Modi’s economic package is spot on; here’s why it can’t be directly compared with other nations

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June 1, 2020 1:25 PM

Economic packages work directly through aggregate demand, mitigating risk, and enhancing access to funds, hence it is difficult to establish the quantum of fiscal stimulus components.

fiscal space, fiscal stimulus, revenue shortfall, covid 19, GDP,PSU, covid 19, current fiscal, market borrowing, economy newsIndia’s fiscal stimulus is around 4 per cent of GDP while among developing nations, only Brazil (8 per cent of GDP) and Peru (7 per cent of GDP) have a fiscal stimulus higher than India.

India’s fiscal package announced by Prime Minister Narendra Modi is appropriate and the country is a positive fiscal outlier as the stimulus is nearly the largest among major emerging market economies. India’s fiscal stimulus is around 4 per cent of GDP while among developing nations, only Brazil (8 per cent of GDP) and Peru (7 per cent of GDP) have a fiscal stimulus higher than India, Surjit S Bhalla, executive director of IMF representing India, Sri Lanka, Bangladesh, and Bhutan, wrote in The Indian Express citing data from IMF-PT. Surjit S Bhalla also slammed the claims that India has more fiscal space and the government is being heartless by not spending more.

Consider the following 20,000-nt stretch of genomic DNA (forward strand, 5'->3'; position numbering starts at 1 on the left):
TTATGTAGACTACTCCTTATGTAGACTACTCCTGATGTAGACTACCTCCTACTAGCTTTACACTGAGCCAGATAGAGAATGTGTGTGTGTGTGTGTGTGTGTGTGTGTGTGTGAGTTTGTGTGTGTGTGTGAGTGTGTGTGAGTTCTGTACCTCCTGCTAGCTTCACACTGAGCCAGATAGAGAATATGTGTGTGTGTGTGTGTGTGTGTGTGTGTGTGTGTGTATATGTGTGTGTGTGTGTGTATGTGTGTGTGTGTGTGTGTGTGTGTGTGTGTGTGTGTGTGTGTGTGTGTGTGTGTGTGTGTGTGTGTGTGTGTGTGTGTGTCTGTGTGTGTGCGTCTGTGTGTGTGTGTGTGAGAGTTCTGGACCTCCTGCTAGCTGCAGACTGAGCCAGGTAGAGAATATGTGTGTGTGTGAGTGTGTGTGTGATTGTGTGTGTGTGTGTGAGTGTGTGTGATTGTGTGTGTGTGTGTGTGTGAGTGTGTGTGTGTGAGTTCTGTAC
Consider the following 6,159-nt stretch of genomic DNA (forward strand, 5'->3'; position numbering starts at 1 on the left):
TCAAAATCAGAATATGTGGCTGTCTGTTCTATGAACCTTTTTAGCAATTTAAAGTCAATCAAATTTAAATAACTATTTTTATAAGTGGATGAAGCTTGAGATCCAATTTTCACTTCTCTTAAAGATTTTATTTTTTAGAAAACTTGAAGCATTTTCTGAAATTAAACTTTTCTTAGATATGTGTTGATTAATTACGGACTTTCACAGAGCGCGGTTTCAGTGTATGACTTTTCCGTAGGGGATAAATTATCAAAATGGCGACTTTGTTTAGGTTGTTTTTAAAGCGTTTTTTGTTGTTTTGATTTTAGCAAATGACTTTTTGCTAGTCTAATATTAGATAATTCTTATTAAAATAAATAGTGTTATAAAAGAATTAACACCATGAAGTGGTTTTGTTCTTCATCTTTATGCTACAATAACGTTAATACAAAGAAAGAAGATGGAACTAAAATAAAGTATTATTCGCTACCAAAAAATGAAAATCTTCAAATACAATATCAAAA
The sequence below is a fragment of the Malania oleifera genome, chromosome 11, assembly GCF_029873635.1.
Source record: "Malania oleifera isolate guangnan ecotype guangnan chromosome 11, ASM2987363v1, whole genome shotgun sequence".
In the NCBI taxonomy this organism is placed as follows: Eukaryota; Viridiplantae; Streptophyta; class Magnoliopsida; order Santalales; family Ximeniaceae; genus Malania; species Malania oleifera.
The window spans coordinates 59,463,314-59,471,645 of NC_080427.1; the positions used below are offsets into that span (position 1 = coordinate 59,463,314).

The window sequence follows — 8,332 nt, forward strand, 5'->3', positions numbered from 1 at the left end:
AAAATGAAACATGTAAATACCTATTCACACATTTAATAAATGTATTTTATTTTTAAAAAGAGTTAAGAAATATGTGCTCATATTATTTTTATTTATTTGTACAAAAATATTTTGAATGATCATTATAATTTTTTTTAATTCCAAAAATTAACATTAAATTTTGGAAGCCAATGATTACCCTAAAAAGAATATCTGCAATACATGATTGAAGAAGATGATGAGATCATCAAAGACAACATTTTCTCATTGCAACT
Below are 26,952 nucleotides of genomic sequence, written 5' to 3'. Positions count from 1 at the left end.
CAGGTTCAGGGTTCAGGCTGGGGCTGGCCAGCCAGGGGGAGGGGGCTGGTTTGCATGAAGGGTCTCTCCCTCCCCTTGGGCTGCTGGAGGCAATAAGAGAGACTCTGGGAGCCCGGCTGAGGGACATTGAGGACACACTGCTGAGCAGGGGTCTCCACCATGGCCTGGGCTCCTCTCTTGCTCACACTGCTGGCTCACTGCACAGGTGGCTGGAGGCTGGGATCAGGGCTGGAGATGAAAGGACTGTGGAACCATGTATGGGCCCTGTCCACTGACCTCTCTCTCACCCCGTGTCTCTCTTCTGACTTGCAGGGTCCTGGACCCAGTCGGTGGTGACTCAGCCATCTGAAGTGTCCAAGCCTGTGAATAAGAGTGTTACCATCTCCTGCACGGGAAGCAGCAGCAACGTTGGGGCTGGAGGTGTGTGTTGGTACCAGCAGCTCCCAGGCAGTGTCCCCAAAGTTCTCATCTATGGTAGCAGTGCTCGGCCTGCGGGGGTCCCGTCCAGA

On comparison of India’s economic package with other countries, he added that such packages work directly through aggregate demand, mitigating risk, and enhancing access to funds, hence it is difficult to establish the quantum of fiscal stimulus components. Pointing towards the government’s efforts to boost MSME, Surjit Bhalla wrote that it is being ignored by the critics who kept on complaining about the woes of MSMEs and the government’s heartless attitude.

Repo rate cut

On the back of a prolonged slowdown in India, RBI had cut repo rate by 135 basis points in 2019 and further, it has cut 115 basis points this year to fight coronavirus pandemic-led disruptions. The monetary policy change in India is quite significant, however, the transformational impact of this monetary stimulus is yet to be recognised. The repo rate now stands at 4 per cent, with inflation well contained.

This is substantially a much different, and much-improved RBI response than that what occurred in 2008-09, Sujit Bhalla wrote. Back then, as a monetary counter to the financial crisis, the RBI reduced the repo rate by 425 basis points to 4.75 per cent. Also, this was done over seven months and the prevailing CPI inflation rate was 10 per cent.

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